the book look

A disclaimer: my “favorite reads” list should more accurately be labelled as “Top 1,000 books.”

While I’m holed up in the library finding the next 1,000, enjoy a top-ten list of some of my favorites. They are not numbered because “Midterms Week” is stressful enough without making me rank my favorite children — I mean, books.

“Harry Potter” series by J.K. Rowling.

I am always down for any series that involves a hippogriff, the Weasleys, or any magic that allows me to summon my computer charger without having to get out of bed. Not only is Rowling’s series incredibly written, it also invented a school that, shockingly, every child would be excited to go to everyday. We will not speak of “Harry Potter and The Cursed Child.”

“Secret Society Girl” series by Diana Peterfreund

Ever wanted to join a secret society? In the “Secret Society” series, Peterfreund gives readers the experience through the eyes of wry and overly sarcastic college student, Amy Haskel, an upperclassmen at Eli, a Yale-inspired fictional Ivy League university. Come for the relatable collegiate experience, stay for the pomegranate cocktails and underground tomb.

“Sweetbitter” by Stephanie Danler

It was recently announced that Danler’s novel about a post-graduate working at a high-end restaurant will be adapted for television by Starz. Though I’ll still watch the show, the book’s interesting narrative style and lush descriptions of food inspired me to a) raid my kitchen and b) try out other food-focused books, like Gabrielle Hamilton’s “Prune” and Anthony Bourdain’s “Kitchen Confidential.”

“The Best Christmas Pageant Ever” by Barbara Robinson

If we’re going by how many times I’ve read a book, Robinson’s 1971 classic should be way higher up on the list. Even if you’re the Grinch, her tale of the town delinquents taking over the church Christmas pageant will put you in the most tinsel-strewing, carol-screeching of moods, no matter how old you are. Reading it on Christmas Eve is required; this is not a suggestion.

“How to Build A Girl” by Caitlin Moran

Despite my slight literary-obsession with British author, screenwriter, journalist and badass Moran, I hadn’t heard of her at all until a few years ago, when her novel of an impoverished, ambitious, working-class teenage music journalist was getting strong reviews from publications all over the place. Her characters are easily relatable and she has a wonderfully wacky self-deprecating style.

“Fangirl” by Rainbow Rowell

While scrolling online a few years ago, I originally stopped at the book-cover of Rowell’s “Fangirl” because I thought someone had taken my life and translated it into a drawing of her main character Cath – a brunette with glasses, a writer and an introvert. Take away her roommate’s cute, always-around ex-boyfriend and replace “fanfiction” with “journalism,” and Rowell has still creepily accurately catalogued pretty much all of my college career (sitting with a laptop writing something and avoiding eye contact). Maybe she can use her word magic to make me better at math?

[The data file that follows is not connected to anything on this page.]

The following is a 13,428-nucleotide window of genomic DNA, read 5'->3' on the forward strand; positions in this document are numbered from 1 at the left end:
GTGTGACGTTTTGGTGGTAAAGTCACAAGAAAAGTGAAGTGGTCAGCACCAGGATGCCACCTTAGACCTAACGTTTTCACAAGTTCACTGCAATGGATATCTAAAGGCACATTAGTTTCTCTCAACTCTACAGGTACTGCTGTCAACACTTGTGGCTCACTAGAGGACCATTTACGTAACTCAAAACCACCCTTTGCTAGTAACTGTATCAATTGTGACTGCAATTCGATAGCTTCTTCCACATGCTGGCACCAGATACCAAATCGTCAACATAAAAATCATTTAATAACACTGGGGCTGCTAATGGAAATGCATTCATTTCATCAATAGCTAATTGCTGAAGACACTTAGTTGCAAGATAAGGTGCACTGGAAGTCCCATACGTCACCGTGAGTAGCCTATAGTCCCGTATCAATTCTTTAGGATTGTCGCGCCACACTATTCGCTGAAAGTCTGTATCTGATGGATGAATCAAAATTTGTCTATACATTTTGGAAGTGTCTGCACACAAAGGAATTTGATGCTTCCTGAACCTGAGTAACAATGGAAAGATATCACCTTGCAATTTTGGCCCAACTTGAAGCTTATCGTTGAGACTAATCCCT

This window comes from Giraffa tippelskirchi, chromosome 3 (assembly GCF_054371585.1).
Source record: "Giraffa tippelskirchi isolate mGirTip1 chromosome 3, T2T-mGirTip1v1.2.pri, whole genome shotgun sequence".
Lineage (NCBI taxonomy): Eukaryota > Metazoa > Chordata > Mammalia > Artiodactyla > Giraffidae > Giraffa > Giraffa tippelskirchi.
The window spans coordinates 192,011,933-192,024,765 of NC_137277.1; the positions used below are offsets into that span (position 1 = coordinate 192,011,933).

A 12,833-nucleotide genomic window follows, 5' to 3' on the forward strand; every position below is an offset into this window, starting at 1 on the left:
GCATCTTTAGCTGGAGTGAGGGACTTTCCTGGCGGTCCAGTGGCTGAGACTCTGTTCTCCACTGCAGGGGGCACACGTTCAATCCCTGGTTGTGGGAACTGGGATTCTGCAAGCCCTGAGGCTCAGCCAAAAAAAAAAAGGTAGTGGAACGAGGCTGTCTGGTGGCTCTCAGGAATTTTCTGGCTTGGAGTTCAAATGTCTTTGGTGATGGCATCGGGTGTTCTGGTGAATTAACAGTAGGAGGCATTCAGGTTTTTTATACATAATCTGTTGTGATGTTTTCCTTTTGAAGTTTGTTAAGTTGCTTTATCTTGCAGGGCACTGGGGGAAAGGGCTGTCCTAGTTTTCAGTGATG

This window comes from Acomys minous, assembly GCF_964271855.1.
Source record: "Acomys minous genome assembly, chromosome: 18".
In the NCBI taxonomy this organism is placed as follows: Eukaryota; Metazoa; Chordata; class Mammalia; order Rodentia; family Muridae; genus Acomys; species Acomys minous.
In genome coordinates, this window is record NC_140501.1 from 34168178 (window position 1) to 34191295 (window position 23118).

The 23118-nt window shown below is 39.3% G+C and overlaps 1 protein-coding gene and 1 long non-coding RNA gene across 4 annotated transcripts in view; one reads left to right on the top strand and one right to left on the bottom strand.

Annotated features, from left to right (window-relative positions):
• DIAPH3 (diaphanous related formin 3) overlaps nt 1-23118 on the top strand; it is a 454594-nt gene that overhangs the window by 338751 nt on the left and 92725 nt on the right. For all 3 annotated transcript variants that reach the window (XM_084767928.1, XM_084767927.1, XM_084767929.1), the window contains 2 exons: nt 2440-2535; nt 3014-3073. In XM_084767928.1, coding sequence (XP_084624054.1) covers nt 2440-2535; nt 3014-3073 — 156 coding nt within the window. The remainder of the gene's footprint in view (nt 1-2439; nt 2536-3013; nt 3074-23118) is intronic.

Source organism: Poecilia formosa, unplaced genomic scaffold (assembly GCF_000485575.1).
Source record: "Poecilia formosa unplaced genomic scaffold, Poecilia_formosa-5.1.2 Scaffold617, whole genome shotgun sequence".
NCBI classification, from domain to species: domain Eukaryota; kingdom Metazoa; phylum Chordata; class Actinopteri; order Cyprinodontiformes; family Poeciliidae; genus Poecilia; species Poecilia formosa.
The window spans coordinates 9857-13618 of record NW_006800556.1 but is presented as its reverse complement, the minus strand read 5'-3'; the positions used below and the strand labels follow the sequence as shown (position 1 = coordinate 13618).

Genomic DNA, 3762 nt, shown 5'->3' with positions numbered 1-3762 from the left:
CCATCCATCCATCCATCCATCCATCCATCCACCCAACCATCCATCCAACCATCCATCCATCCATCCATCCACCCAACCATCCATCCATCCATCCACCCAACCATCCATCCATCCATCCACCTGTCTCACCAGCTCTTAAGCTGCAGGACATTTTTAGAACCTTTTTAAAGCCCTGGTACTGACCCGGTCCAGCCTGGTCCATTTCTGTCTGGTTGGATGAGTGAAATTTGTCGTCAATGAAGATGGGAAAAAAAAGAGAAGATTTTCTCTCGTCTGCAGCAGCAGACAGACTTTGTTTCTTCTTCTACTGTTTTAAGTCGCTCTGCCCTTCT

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“The Handmaid’s Tale” by Margaret Atwood

This is the best book ever. You should read it. This is all I can say about Atwood’s politically-relevant dystopian masterpiece without devolving into babbling and weeping about how I met her once and got her to sign one of my three copies. Yes, I am that person.

“The Alchemist” by Paulo Coehlo

I chose to read this for my English class based on a Goodreads quote I’d found a few months before. I read it in one day while getting sunburned on the deck and wishing that I was traveling the desert with Santiago and searching for treasure. Coehlo turns a hunt for treasure into a philosophical quest for self-realization, and makes it really, really good.

“Jane Eyre” by Charlotte Brontë

I attempted to read this for the first time in sixth grade, and called Charlotte Brontë’s narrator “Jane Erie” for the next three months. In ninth grade, I was the only person in English class who actually knew what happened in specific chapters (or in the class) while I was reading it during study hall until the covers grew soft. If anyone needs a searingly dramatic reading of Jane’s total takedown of vapid rich-girl beauty queen Blanche Ingram, I have been waiting to give it from memory for five years. No, I’m not kidding.

“Now I See You” by Nicole Kear

Rather than let a surprise diagnosis of retinitis pigmentosa (and oncoming blindness) derail her, author Kear falls in love, almost falls out a window and falls “in like” with seeing the world before her vision deteriorates further. Despite her extraordinary circumstances, Kear has a gift for witty writing and an ability to make even the worst situation funny.

“Modern Lovers” by Emma Straub

As she did so well in her earlier book, “The Vacationers,” Straub is great at taking a large group of people and showing all of their individual feelings, motivations, desires and secrets against a backdrop of some wealthy locale. Your favorite character will change but probably land on Iggy Pop, the cat.


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